The late Frederica DeLaguna said to me, “Without language a culture will die… It will be like what Roman culture is to us today”. If we can somehow save our languages, our culture stands a chance to survive.

Environmentalists talk about the importance of “biodiversity”, but what about “cultural diversity” and “language diversity”. Our Hemlock and Spruce may help us save our language and culture. Generations from now, our descendants will thank us for cutting our trees.

Ironically, we had to sacrifice our language to become citizens and vote… And now we’ve had to cut our trees to save our language.

These issues are complex and like many times in our history have made for tough decisions. It is our “Native Culture’s traditional values” that provides the ability to adapt and persevere through the rising tides of change.

Morgan Howard

Tlingit, Teikweidí Clan, Eagle moiety

Sealaska, Goldbelt and Yak-tat Kwaan shareholder

Joe Nelson appointed to Alaska State Senate (KTOO Radio Story)

Friday, April 10th, 2009

Joe Nelson KTOO journalist Rosemarie Alexander logs this story about Alaska Native Leader and Sealaska Board member Joe Nelson.  Please click on the “Joe Nelson Story” link below to play the story.  This audio was taken directly from the KTOO website.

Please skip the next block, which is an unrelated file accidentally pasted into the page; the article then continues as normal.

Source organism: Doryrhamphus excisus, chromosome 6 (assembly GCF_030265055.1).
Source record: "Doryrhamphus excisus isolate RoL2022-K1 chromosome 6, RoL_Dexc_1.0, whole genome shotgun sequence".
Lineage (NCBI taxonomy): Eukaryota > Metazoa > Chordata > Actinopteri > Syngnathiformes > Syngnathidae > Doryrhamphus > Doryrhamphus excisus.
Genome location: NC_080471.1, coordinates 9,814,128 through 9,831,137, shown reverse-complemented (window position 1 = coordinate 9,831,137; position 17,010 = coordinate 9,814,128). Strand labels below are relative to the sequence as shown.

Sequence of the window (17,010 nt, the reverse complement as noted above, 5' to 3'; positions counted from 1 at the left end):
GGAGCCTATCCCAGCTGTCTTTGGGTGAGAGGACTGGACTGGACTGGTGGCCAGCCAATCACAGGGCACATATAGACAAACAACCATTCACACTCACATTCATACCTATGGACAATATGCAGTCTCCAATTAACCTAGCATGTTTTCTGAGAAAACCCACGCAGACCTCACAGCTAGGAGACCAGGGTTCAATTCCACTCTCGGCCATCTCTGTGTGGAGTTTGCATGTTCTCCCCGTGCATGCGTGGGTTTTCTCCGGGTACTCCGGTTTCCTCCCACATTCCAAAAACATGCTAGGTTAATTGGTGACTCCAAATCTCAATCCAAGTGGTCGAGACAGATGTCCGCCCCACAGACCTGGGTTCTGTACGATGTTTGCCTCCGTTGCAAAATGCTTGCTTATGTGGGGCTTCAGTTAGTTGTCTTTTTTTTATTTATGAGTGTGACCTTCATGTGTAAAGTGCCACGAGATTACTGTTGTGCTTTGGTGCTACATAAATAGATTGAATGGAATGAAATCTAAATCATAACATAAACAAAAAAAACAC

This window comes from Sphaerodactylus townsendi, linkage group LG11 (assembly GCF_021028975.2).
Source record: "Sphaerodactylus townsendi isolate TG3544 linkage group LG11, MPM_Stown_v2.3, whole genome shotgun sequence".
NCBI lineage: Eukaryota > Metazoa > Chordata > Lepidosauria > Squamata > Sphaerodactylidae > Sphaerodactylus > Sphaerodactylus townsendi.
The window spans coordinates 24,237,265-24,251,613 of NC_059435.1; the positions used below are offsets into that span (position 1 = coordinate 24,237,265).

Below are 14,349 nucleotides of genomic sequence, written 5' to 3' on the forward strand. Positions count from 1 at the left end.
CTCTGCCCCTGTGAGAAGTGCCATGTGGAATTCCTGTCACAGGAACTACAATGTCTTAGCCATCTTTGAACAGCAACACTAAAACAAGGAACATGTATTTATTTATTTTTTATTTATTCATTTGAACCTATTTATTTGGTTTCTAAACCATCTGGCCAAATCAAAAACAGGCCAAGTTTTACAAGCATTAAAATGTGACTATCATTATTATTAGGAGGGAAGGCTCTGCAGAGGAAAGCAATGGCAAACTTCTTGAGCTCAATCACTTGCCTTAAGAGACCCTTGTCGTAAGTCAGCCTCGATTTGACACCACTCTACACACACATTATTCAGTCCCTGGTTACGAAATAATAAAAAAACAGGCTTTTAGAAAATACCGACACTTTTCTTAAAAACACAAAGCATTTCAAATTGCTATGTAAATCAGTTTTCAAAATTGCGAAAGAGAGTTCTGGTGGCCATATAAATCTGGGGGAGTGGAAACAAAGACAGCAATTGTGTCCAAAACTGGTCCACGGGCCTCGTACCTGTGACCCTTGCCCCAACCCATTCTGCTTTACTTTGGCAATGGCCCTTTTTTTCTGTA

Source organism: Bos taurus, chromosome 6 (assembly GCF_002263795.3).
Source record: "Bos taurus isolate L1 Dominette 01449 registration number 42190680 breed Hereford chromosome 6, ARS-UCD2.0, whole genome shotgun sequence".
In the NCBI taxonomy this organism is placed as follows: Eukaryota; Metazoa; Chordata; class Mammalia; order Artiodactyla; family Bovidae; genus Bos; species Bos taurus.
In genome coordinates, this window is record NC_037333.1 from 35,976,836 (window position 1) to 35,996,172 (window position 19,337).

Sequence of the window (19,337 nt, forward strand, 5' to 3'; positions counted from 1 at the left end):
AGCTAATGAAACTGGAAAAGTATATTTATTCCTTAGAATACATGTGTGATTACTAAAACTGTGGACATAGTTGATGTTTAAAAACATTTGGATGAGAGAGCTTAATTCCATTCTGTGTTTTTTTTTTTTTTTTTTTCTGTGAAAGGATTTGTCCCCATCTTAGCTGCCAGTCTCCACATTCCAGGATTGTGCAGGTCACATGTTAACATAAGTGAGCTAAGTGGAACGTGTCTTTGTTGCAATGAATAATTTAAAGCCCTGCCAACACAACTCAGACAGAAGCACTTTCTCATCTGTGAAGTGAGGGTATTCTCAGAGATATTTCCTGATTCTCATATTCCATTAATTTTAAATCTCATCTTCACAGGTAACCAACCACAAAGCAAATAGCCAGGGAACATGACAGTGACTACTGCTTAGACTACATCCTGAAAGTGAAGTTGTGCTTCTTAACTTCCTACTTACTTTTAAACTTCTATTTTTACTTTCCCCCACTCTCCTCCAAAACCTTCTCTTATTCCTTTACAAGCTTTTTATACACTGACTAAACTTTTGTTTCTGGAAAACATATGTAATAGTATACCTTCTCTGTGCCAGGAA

Joe Nelson Story

Sealaska and Central Council sign historic agreement

Wednesday, April 1st, 2009

Martin and McNeil signing agreement The following is directly from their press release:

Bill Martin, President of Central Council Tlingit & Haida Indian Tribes of Alaska (Central Council) and Chris E. McNeil, Jr., Sealaska President & CEO are pleased to announce that a Memorandum of Understanding (MOU) was signed on March 27, 2009 between Central Council and Sealaska. The MOU is a historic agreement and strengthens opportunities for shareholders and members of both Native organizations. The intent is to provide business opportunities that will meet mutual objectives, including exploring business partnerships and investment opportunities in the region.

“This is a challenging time for Southeast Alaska but there is potential for developing innovative and sustainable economies in Southeast,” stated McNeil. “Collaboration amongst these Native institutions represents a new model to discovering solutions that will strengthen our region and benefit tribal members and Sealaska tribal member shareholders.”

Sealaska and Central Council will work to identify and evaluate strategic plans then consider acquisition or startup of operating enterprises. The primary goals of the MOU are to:
Research new opportunities to  improve the economic conditions of and employment opportunities for the  Tribe’s members and Sealaska’s tribal member shareholders
Generate revenue for the Tribe and  Sealaska
Enhance the Tribe’s economic  self-sufficiency and self-determination
Increase benefits and employment  opportunities for tribal members and Sealaska tribal member  shareholders